Elsewhere in the region, the filled pasta specialties change shape and name but retain their importance on the dinner table for festive and family occasions. Taking its name from ‘annulus,’ the Latin word for ring, anolini is the disk or half-moon-shaped preferred pasta of Parma and Piacenza in the west of the region. While the recipe varies, they’re usually served in broth, and the filling always includes beef. First made in the 12th century, they were enjoyed in later centuries by popes and by Marie Louise, Duchess of Parma and wife of Napoleon – the saying goes that the only bow the duchess would make was in reverence to the noble anolino. A good place to find them in Parma’s Via Farini is the historic Sorelle Picchi.

Cappellacci is the name given to the specialty of Ferrara, with its aromatic filling of butternut squash (zucca violina in Italian due to its violin-like shape) aromatized with nutmeg and Parmigiano Reggiano and first made at the court of the d’Este rulers. Il Mandorlino is a classic place to enjoy them at lunchtime (closed evenings) in central Ferrara.

Cappelletti, a cap-shaped pasta

The potential for confusion surrounding the subtle differences between various types of filled pasta peaks when talking of cappelletti; the shape is rounder than that of tortellini to resemble a hat type (cappello means hat), and the filling varies from place to place, chef to chef. In Romgna, the eastern half of the region, the traditional filling for cappelletti tends to be cheese-based and meat-free. In contrast, the cappelletti of Reggio Emilia, between Modena and Parma in the western region, is filled with meat, generally beef with a small percentage of pork.

Traditionally meat-free, spoja lorda (literally ‘dirty pasta’), made in the Ravenna area on the Adriatic coast, are small squares with wavy edges, like a postage stamp. The filling is less abundant than with other shapes, hence the name. Ravenna’s Mercato Coperto is a good spot to find spoja lorda and other types of local pasta.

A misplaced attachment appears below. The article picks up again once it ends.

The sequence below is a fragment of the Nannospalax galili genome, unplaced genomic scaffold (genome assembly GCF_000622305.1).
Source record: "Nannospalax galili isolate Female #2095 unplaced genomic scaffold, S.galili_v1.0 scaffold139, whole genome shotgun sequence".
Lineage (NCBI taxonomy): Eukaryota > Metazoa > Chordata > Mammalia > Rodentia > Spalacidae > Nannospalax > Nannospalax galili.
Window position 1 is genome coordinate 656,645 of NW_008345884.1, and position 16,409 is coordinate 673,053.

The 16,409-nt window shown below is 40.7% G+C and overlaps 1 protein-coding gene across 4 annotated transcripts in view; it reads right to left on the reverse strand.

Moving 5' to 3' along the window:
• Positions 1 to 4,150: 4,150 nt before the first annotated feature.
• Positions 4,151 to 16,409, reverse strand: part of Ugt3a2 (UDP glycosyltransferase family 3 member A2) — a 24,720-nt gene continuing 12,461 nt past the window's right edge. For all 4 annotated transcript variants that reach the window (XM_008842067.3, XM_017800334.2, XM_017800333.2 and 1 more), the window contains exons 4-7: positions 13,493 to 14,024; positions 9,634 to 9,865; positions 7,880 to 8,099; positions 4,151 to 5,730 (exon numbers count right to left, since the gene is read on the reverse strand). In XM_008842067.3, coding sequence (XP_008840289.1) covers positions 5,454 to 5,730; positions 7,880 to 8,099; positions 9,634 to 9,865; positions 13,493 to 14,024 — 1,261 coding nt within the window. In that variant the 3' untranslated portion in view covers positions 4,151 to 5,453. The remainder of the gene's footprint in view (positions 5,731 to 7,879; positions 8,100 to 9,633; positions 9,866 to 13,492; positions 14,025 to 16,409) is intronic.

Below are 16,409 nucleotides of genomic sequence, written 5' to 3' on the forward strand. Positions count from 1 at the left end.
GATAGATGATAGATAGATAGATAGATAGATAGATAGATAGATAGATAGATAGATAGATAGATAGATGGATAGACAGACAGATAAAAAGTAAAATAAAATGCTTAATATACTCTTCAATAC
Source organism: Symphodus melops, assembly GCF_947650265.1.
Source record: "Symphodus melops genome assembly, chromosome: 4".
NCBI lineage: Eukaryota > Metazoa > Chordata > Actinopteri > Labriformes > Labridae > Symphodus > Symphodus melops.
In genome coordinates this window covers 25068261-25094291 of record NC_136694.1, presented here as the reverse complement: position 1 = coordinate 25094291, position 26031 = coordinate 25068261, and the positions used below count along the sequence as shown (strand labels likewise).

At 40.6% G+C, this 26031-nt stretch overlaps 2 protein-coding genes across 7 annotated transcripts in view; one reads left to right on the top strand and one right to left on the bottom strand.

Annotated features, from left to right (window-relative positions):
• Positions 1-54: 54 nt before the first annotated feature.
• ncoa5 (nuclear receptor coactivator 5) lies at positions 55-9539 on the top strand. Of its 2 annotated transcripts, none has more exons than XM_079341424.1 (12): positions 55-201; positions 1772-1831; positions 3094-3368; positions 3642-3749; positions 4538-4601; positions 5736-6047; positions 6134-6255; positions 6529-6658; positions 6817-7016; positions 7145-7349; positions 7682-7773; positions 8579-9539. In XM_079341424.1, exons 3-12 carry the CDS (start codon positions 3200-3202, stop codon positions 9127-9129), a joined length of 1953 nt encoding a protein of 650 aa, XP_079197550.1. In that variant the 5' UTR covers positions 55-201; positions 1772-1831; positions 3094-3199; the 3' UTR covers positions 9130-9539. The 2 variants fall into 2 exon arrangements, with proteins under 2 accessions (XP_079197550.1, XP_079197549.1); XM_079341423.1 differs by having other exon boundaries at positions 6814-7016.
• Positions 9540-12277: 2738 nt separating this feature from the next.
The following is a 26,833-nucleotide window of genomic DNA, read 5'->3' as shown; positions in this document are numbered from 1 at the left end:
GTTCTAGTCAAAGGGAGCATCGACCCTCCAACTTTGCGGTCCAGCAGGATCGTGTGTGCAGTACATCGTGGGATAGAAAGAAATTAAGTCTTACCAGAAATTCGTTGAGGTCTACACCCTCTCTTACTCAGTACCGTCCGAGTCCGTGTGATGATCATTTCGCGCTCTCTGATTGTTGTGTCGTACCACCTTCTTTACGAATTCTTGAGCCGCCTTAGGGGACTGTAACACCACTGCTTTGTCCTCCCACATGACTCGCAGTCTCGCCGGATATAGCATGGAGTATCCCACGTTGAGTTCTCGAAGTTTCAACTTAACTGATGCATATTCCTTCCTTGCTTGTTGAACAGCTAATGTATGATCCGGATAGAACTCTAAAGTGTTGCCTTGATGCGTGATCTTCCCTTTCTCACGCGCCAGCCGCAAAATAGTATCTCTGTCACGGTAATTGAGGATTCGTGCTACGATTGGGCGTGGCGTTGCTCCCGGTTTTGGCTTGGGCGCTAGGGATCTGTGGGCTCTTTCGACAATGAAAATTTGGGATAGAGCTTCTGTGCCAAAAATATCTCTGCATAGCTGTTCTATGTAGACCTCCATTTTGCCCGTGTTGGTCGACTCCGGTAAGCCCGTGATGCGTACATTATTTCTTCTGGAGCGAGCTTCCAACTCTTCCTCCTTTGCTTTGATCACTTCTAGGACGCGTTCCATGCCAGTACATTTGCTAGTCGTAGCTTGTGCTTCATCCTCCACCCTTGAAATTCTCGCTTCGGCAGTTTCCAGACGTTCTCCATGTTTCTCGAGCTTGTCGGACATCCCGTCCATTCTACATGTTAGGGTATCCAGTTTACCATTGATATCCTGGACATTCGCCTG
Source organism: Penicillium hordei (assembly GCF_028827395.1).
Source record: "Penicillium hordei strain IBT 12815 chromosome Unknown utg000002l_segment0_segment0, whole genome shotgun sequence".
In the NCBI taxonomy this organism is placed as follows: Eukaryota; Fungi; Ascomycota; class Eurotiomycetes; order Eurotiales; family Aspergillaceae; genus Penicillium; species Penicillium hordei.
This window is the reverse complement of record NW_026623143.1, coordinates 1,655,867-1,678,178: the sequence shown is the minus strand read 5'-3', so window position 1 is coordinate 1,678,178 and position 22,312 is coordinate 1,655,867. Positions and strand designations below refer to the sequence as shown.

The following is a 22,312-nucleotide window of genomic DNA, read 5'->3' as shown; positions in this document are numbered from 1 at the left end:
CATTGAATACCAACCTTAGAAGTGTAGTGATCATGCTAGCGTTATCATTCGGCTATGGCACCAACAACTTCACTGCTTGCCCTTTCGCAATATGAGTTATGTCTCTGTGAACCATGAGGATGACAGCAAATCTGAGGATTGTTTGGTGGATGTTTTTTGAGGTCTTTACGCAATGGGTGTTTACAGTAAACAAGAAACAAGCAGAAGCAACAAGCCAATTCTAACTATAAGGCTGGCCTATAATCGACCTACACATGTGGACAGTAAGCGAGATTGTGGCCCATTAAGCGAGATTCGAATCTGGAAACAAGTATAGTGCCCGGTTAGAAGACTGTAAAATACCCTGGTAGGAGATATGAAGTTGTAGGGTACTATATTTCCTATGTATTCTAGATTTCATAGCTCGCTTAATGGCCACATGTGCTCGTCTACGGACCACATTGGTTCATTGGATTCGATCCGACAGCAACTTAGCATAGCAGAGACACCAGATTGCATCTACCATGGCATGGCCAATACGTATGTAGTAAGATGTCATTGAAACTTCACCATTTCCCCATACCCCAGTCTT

Just pasta

Emilia Romagna’s pasta isn’t all filled, however: short pasta squiggles known as gramigna are popular with a sausage sauce, while garganelli, the specialty of Imola, are squares of sfoglia rolled up to make short tubes with pointed ends. They’re made with a special wooden ‘pettine,’ a kind of wooden rack and stick, and are traditionally served with a ham and shallot sauce.

Passatelli, another favorite in the pasta section of menus, especially in Bologna and the eastern areas of the region, are made with something other than the traditional deep yellow sfoglia pasta dough. Instead, a mixture of breadcrumbs, Parmigiano Reggiano, egg, and nutmeg is made into a ball and transformed into chunky worm-shaped lengths by pushing it through a potato ricer directly into a saucepan of steaming broth.

It’s not all fresh pasta in Emilia Romagna, of course – historic dry pasta giant Barilla is based near Parma and offers occasional open days for visitors. Also near Parma, the Museo della Pasta, a pasta museum, is dedicated to the history of pasta of all kinds.

Thanks to the delicate yet structured character of most of the region’s pasta dishes, a wide range of local wines pair perfectly. Rest assured; a harmonious match is guaranteed if you feel like a Lambrusco, Pignoletto, Albana, or even Sangiovese. And, as a staple of the Mediterranean diet, pasta is as popular nowadays as it has ever been. Menus throughout Italy dedicate an entire section to it, and most restaurants employ a  specialist pasta chef. It’s increasingly easy to find pasta as street food, too – fried tortellini and tortelloni are a must-try, and many places even serve cartons of pasta in broth to eat as you stroll.

Tortellini with you – forever!

The downside of fresh pasta is that it’s to be savored in the here and now or within a few days of being made at the most. While it can be frozen, the best way to enjoy traditional pasta from Emilia Romagna back home is to learn the skills and secrets of the sfoglino so you can make it yourself time and time again. Pasta-making courses for pros and enthusiasts abound throughout the region, including at the Vecchia Scuola Bolognese in Bologna.

Federico Fellini, the film director from Rimini on the Romagna coast, said, “Life is a combination of pasta and magic.”


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Sarah Lane